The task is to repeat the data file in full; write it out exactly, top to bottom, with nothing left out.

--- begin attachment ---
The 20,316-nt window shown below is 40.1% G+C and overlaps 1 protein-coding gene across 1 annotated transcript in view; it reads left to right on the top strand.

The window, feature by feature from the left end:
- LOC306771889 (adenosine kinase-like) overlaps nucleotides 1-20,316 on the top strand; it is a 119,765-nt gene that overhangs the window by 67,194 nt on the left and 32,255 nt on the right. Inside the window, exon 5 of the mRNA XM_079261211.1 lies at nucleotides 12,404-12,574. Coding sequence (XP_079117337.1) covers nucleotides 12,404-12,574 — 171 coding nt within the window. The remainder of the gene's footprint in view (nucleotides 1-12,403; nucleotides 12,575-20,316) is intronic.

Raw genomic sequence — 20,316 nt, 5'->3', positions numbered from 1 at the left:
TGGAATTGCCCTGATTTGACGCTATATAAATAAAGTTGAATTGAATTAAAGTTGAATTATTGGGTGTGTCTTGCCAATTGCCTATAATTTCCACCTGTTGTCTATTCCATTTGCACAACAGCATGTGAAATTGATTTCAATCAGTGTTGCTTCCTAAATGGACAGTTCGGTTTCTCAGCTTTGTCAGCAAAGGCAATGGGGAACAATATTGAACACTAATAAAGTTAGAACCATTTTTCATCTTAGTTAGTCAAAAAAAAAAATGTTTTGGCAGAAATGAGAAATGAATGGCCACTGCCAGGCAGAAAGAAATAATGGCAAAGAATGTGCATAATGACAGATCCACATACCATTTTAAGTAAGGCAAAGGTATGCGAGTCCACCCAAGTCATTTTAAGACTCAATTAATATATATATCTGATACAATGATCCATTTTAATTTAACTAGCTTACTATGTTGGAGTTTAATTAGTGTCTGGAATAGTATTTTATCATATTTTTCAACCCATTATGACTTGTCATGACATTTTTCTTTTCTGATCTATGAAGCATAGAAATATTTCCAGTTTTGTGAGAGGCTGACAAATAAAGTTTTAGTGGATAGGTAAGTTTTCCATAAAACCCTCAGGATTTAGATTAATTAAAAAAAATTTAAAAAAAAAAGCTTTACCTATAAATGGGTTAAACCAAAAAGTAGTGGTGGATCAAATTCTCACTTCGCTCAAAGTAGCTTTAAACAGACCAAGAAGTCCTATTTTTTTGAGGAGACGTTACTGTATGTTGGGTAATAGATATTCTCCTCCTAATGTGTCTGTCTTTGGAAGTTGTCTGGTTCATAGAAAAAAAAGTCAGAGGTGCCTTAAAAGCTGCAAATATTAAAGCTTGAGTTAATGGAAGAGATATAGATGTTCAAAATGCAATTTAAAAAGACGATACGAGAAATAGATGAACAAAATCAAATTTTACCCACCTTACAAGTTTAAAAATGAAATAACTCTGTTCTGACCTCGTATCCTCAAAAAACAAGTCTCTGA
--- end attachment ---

The 20,316-nt window shown below is 40.1% G+C and overlaps 1 protein-coding gene across 1 annotated transcript in view; it reads left to right on the top strand.

The window, feature by feature from the left end:
- LOC306771889 (adenosine kinase-like) overlaps nucleotides 1-20,316 on the top strand; it is a 119,765-nt gene that overhangs the window by 67,194 nt on the left and 32,255 nt on the right. Inside the window, exon 5 of the mRNA XM_079261211.1 lies at nucleotides 12,404-12,574. Coding sequence (XP_079117337.1) covers nucleotides 12,404-12,574 — 171 coding nt within the window. The remainder of the gene's footprint in view (nucleotides 1-12,403; nucleotides 12,575-20,316) is intronic.

Raw genomic sequence — 20,316 nt, 5'->3', positions numbered from 1 at the left:
TGGAATTGCCCTGATTTGACGCTATATAAATAAAGTTGAATTGAATTAAAGTTGAATTATTGGGTGTGTCTTGCCAATTGCCTATAATTTCCACCTGTTGTCTATTCCATTTGCACAACAGCATGTGAAATTGATTTCAATCAGTGTTGCTTCCTAAATGGACAGTTCGGTTTCTCAGCTTTGTCAGCAAAGGCAATGGGGAACAATATTGAACACTAATAAAGTTAGAACCATTTTTCATCTTAGTTAGTCAAAAAAAAAAATGTTTTGGCAGAAATGAGAAATGAATGGCCACTGCCAGGCAGAAAGAAATAATGGCAAAGAATGTGCATAATGACAGATCCACATACCATTTTAAGTAAGGCAAAGGTATGCGAGTCCACCCAAGTCATTTTAAGACTCAATTAATATATATATCTGATACAATGATCCATTTTAATTTAACTAGCTTACTATGTTGGAGTTTAATTAGTGTCTGGAATAGTATTTTATCATATTTTTCAACCCATTATGACTTGTCATGACATTTTTCTTTTCTGATCTATGAAGCATAGAAATATTTCCAGTTTTGTGAGAGGCTGACAAATAAAGTTTTAGTGGATAGGTAAGTTTTCCATAAAACCCTCAGGATTTAGATTAATTAAAAAAAATTTAAAAAAAAAAGCTTTACCTATAAATGGGTTAAACCAAAAAGTAGTGGTGGATCAAATTCTCACTTCGCTCAAAGTAGCTTTAAACAGACCAAGAAGTCCTATTTTTTTGAGGAGACGTTACTGTATGTTGGGTAATAGATATTCTCCTCCTAATGTGTCTGTCTTTGGAAGTTGTCTGGTTCATAGAAAAAAAAGTCAGAGGTGCCTTAAAAGCTGCAAATATTAAAGCTTGAGTTAATGGAAGAGATATAGATGTTCAAAATGCAATTTAAAAAGACGATACGAGAAATAGATGAACAAAATCAAATTTTACCCACCTTACAAGTTTAAAAATGAAATAACTCTGTTCTGACCTCGTATCCTCAAAAAACAAGTCTCTGA